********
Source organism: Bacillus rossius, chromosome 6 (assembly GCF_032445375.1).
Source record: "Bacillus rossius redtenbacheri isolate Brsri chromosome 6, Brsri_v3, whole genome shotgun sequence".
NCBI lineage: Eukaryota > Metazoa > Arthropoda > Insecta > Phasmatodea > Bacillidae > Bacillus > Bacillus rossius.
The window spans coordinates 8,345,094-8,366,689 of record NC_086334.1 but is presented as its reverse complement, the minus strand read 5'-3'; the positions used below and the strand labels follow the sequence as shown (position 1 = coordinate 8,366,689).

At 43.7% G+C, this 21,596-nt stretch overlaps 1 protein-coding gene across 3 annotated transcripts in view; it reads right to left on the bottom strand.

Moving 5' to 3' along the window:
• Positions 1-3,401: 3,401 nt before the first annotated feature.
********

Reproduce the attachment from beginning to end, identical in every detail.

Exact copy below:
Source organism: Bacillus rossius, chromosome 6 (assembly GCF_032445375.1).
Source record: "Bacillus rossius redtenbacheri isolate Brsri chromosome 6, Brsri_v3, whole genome shotgun sequence".
NCBI lineage: Eukaryota > Metazoa > Arthropoda > Insecta > Phasmatodea > Bacillidae > Bacillus > Bacillus rossius.
The window spans coordinates 8,345,094-8,366,689 of record NC_086334.1 but is presented as its reverse complement, the minus strand read 5'-3'; the positions used below and the strand labels follow the sequence as shown (position 1 = coordinate 8,366,689).

At 43.7% G+C, this 21,596-nt stretch overlaps 1 protein-coding gene across 3 annotated transcripts in view; it reads right to left on the bottom strand.

Moving 5' to 3' along the window:
• Positions 1-3,401: 3,401 nt before the first annotated feature.